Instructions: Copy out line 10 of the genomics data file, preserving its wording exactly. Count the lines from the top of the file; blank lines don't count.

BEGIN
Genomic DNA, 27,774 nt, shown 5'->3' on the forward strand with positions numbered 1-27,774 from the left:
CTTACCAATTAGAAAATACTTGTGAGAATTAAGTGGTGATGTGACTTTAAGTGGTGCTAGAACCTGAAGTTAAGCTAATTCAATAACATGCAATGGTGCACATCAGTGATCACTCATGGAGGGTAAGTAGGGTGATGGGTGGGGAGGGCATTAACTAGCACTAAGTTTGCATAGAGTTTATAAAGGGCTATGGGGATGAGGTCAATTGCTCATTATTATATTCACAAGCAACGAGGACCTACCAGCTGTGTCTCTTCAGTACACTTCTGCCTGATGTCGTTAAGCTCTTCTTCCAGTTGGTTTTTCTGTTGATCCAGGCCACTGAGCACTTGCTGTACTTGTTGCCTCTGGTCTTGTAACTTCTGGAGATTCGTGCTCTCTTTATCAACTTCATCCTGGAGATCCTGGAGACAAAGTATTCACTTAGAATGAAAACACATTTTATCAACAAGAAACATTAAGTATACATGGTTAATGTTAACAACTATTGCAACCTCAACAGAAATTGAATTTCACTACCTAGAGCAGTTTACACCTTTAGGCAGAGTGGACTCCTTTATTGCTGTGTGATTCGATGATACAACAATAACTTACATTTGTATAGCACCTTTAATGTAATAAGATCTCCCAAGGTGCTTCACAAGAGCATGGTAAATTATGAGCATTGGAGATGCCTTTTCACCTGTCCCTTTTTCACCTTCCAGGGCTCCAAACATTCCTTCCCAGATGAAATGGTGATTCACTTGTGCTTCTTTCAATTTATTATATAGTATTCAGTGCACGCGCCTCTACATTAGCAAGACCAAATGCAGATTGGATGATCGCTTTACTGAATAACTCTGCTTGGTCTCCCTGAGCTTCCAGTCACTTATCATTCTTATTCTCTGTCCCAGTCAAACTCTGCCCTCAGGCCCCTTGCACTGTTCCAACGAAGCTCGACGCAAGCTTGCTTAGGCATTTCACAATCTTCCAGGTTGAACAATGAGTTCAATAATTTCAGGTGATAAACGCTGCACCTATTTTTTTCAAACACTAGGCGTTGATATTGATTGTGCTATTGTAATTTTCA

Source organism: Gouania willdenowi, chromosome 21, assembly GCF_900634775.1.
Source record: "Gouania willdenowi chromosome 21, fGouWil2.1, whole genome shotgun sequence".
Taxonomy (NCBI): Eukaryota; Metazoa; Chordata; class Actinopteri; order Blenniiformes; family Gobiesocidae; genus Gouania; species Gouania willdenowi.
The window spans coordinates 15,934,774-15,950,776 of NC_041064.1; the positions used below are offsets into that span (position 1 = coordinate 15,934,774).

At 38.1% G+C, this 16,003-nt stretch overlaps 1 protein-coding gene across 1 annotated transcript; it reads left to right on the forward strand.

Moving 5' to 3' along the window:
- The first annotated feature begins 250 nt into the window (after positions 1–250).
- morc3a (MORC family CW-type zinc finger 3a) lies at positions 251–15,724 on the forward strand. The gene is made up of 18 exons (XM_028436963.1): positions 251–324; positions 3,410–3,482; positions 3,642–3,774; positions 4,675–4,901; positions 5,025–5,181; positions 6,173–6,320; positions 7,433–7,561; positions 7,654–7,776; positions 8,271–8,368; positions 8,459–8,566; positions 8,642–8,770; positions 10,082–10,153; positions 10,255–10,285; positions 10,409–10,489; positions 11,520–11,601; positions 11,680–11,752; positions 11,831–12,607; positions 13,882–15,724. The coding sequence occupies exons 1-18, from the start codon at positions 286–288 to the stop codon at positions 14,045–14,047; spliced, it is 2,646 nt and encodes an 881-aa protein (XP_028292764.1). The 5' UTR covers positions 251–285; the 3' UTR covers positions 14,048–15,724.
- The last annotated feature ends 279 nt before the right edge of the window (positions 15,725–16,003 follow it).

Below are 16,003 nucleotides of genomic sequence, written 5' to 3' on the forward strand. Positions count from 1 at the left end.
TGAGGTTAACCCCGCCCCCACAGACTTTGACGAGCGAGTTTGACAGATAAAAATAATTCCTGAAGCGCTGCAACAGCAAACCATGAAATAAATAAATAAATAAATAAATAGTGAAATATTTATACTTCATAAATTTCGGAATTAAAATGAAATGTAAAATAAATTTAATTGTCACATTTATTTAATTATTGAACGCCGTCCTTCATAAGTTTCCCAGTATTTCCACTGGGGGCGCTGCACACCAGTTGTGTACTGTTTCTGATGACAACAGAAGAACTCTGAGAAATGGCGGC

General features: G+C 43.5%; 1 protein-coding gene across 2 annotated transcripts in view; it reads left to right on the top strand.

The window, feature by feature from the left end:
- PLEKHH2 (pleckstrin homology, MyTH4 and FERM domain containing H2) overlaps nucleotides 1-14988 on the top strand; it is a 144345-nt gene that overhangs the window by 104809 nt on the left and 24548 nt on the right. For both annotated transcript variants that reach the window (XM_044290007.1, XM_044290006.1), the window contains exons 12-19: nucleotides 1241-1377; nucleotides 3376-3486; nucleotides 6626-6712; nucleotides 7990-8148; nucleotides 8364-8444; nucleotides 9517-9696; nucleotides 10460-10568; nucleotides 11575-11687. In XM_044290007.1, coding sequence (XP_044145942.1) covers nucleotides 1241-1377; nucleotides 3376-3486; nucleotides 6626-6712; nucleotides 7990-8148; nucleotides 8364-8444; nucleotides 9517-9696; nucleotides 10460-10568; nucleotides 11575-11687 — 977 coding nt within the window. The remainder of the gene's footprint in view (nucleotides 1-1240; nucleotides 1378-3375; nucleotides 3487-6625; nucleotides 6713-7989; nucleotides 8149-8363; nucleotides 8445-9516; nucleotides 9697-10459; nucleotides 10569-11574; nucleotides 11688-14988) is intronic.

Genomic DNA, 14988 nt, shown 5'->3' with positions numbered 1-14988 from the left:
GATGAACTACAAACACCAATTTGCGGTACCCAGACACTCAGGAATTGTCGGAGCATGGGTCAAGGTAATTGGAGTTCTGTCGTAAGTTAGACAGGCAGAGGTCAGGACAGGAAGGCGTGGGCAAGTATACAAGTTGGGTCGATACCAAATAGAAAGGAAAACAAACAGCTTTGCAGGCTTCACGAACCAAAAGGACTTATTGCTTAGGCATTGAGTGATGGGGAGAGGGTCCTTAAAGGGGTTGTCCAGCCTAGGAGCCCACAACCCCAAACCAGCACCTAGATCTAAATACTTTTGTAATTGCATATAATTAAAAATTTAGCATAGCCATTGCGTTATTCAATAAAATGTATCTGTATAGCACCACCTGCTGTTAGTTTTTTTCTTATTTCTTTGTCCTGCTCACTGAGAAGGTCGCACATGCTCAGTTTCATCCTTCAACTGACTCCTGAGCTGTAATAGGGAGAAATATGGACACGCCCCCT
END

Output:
- morc3a (MORC family CW-type zinc finger 3a) lies at positions 251–15,724 on the forward strand. The gene is made up of 18 exons (XM_028436963.1): positions 251–324; positions 3,410–3,482; positions 3,642–3,774; positions 4,675–4,901; positions 5,025–5,181; positions 6,173–6,320; positions 7,433–7,561; positions 7,654–7,776; positions 8,271–8,368; positions 8,459–8,566; positions 8,642–8,770; positions 10,082–10,153; positions 10,255–10,285; positions 10,409–10,489; positions 11,520–11,601; positions 11,680–11,752; positions 11,831–12,607; positions 13,882–15,724. The coding sequence occupies exons 1-18, from the start codon at positions 286–288 to the stop codon at positions 14,045–14,047; spliced, it is 2,646 nt and encodes an 881-aa protein (XP_028292764.1). The 5' UTR covers positions 251–285; the 3' UTR covers positions 14,048–15,724.